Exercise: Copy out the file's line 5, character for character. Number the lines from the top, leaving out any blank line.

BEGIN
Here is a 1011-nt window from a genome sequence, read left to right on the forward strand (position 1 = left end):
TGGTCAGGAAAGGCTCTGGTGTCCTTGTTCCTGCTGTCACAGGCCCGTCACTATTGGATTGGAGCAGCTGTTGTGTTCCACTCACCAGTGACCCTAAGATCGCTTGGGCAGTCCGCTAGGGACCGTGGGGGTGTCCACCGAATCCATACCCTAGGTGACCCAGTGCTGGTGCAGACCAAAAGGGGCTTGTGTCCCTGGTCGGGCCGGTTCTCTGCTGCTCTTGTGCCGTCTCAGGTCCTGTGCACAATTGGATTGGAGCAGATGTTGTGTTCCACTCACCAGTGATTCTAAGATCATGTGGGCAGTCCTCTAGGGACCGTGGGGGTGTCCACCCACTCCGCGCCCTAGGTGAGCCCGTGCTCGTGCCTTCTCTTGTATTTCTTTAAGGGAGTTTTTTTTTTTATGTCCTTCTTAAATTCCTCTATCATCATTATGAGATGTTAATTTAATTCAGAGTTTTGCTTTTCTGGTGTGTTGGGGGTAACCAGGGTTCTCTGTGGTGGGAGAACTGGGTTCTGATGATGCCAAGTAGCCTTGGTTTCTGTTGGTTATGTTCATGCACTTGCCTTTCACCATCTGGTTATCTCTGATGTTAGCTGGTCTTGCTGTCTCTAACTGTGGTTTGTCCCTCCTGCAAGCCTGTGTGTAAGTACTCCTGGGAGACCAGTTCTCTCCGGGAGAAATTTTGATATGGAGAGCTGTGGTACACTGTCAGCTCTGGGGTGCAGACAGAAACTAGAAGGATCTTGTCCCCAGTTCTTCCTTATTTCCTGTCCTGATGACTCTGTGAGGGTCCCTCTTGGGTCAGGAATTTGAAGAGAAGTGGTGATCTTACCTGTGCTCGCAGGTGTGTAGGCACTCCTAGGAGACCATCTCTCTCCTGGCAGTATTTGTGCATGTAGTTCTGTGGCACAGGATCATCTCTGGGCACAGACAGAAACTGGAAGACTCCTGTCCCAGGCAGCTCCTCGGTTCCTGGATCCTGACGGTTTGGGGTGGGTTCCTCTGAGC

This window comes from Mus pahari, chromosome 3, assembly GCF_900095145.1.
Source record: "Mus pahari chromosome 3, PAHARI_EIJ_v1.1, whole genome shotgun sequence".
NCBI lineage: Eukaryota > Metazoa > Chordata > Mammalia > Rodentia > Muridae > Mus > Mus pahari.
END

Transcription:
NCBI lineage: Eukaryota > Metazoa > Chordata > Mammalia > Rodentia > Muridae > Mus > Mus pahari.